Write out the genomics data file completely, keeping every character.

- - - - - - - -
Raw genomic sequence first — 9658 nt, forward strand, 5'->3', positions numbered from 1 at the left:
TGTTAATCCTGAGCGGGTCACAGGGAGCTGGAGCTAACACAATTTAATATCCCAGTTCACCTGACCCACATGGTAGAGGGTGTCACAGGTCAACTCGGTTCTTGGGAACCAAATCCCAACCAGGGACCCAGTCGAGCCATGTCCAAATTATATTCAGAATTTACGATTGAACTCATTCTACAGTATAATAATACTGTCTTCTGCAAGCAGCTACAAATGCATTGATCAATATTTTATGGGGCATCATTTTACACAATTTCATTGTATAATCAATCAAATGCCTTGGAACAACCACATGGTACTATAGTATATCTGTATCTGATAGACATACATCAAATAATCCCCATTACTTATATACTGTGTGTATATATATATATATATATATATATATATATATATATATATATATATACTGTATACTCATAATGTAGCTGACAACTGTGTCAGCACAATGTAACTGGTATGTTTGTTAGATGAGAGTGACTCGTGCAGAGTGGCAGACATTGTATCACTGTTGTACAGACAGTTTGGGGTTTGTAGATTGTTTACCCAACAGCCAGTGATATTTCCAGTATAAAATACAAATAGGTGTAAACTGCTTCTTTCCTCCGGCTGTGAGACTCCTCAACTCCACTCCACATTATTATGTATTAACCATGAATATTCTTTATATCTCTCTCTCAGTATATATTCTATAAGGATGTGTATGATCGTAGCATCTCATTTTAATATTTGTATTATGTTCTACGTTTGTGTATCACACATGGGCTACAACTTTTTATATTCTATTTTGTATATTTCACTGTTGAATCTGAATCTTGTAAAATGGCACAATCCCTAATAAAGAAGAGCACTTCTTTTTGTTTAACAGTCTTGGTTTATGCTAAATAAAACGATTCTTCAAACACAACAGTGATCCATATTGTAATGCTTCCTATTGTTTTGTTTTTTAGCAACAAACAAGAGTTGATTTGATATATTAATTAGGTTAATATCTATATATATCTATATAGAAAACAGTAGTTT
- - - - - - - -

Raw genomic sequence first — 9658 nt, forward strand, 5'->3', positions numbered from 1 at the left:
TGTTAATCCTGAGCGGGTCACAGGGAGCTGGAGCTAACACAATTTAATATCCCAGTTCACCTGACCCACATGGTAGAGGGTGTCACAGGTCAACTCGGTTCTTGGGAACCAAATCCCAACCAGGGACCCAGTCGAGCCATGTCCAAATTATATTCAGAATTTACGATTGAACTCATTCTACAGTATAATAATACTGTCTTCTGCAAGCAGCTACAAATGCATTGATCAATATTTTATGGGGCATCATTTTACACAATTTCATTGTATAATCAATCAAATGCCTTGGAACAACCACATGGTACTATAGTATATCTGTATCTGATAGACATACATCAAATAATCCCCATTACTTATATACTGTGTGTATATATATATATATATATATATATATATATATATATATATATATATACTGTATACTCATAATGTAGCTGACAACTGTGTCAGCACAATGTAACTGGTATGTTTGTTAGATGAGAGTGACTCGTGCAGAGTGGCAGACATTGTATCACTGTTGTACAGACAGTTTGGGGTTTGTAGATTGTTTACCCAACAGCCAGTGATATTTCCAGTATAAAATACAAATAGGTGTAAACTGCTTCTTTCCTCCGGCTGTGAGACTCCTCAACTCCACTCCACATTATTATGTATTAACCATGAATATTCTTTATATCTCTCTCTCAGTATATATTCTATAAGGATGTGTATGATCGTAGCATCTCATTTTAATATTTGTATTATGTTCTACGTTTGTGTATCACACATGGGCTACAACTTTTTATATTCTATTTTGTATATTTCACTGTTGAATCTGAATCTTGTAAAATGGCACAATCCCTAATAAAGAAGAGCACTTCTTTTTGTTTAACAGTCTTGGTTTATGCTAAATAAAACGATTCTTCAAACACAACAGTGATCCATATTGTAATGCTTCCTATTGTTTTGTTTTTTAGCAACAAACAAGAGTTGATTTGATATATTAATTAGGTTAATATCTATATATATCTATATAGAAAACAGTAGTTT